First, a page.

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Convoy organizers back on trial, the long-range transit plan, and the PWHL draft: 5 stories to watch in Ottawa this week

Tamara Lich arrives for her trial at the courthouse in Ottawa, on Monday, Sept. 11, 2023. Lich and fellow Freedom Convoy organizer Chris Barber are charged with mischief, obstructing police, counselling others to commit mischief and intimidation. THE CANADIAN PRESS/Justin Tang Tamara Lich arrives for her trial at the courthouse in Ottawa, on Monday, Sept. 11, 2023. Lich and fellow Freedom Convoy organizer Chris Barber are charged with mischief, obstructing police, counselling others to commit mischief and intimidation. THE CANADIAN PRESS/Justin Tang

Week three of the trial of "Freedom Convoy" organizers, the city's long-term transit plan, and preparing for the fall virus season. looks at five stories to watch in Ottawa this week

Convoy organizers back on trial

Week three of the trial of Chris Barber and Tamara Lich gets underway this week.

The two high-profile figures within the "Freedom Convoy" movement are on trial for mischief, counselling others to commit mischief, obstructing police and intimidation for their roles in the 2022 protest that gridlocked downtown Ottawa for three weeks.

Technical issues and questions surrounding the admissibility of social media evidence have held up the trial. On Thursday, the court had to be led through Facebook posts and be told how to know when they were posted, how comments work, and how to tell whether a video was recorded and posted later or streamed live.

The Crown is attempting to prove that Barber and Lich were directing the protesters who blocked city streets with heavy vehicles and that they encouraged others to remain in the city after police ordered them to leave.

The defence is arguing that Lich and Barber were two members of a much larger movement, all of whom were exercising their Charter right to freedom of expression.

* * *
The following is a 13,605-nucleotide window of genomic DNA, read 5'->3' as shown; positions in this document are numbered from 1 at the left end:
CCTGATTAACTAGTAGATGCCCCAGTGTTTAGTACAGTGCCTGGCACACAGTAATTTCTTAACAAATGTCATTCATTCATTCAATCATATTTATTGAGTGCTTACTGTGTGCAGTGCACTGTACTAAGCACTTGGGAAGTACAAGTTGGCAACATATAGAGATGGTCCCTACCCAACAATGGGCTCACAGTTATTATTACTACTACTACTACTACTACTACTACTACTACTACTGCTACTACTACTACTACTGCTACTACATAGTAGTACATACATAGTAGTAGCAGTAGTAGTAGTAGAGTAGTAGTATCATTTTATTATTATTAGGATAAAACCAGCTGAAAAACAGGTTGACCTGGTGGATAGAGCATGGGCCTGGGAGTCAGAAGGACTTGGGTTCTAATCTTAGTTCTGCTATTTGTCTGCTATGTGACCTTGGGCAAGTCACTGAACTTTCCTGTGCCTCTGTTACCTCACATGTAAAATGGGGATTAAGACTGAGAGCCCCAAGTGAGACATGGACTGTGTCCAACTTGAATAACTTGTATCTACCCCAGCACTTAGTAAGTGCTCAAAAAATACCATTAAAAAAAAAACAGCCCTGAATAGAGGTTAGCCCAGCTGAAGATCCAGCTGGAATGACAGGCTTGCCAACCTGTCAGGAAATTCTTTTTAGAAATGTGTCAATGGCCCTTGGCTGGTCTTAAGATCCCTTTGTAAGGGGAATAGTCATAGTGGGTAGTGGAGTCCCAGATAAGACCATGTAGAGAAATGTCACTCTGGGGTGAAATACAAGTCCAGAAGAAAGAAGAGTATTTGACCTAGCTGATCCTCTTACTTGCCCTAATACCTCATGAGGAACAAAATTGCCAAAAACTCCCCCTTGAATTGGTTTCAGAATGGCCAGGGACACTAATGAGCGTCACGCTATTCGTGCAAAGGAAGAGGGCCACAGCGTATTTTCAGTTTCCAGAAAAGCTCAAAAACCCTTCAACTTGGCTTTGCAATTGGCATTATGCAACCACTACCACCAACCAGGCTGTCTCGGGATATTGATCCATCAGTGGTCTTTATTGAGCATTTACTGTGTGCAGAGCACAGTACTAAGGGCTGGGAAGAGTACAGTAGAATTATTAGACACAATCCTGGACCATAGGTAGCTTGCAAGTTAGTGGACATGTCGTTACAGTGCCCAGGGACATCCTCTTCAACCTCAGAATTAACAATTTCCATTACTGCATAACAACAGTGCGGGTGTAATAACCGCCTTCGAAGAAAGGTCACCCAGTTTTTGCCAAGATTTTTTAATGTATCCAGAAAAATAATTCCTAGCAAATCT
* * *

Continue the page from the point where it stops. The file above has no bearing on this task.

Freedom Convoy organizers Tamara Lich and Chris Barber (right) make their way with counsel to the Public Order Emergency Commission, Tuesday, November 1, 2022 in Ottawa. THE CANADIAN PRESS/Adrian Wyld

City councillors get update on long-range transit plan

City staff will be holding a technical briefing for councillors Monday outlining the long-term financial plan for the transit system.

OC Transpo is projecting a $40.8 million deficit in 2023, with fare revenues projected to be $12.3 million below budget this year and A report for the finance and corporate services committee warned OC Transpo is facing a projected $35 million fare revenue shortfall next year.

The budgetary pressures facing OC Transpo are among the most significant issues the city has to deal with as it drafts the 2024 budget.

Last week, transit commission heard that while the city is hoping the federal and provincial governments come through with some additional funding, the head of OC Transpo is not optimistic that will be the case.

A service review is underway, which will look at adjusting routes and could be recommending cuts, as staff say they plan to "reduce spending" in 2024.

An OC Transpo bus is seen in this undated file image. (Leah Larocque/CTV News Ottawa)

Fall respiratory season approaching

Ottawa's medical officer of health is warning that a combination of flu, RSV, and COVID-19 could put pressure on the local health-care system this fall.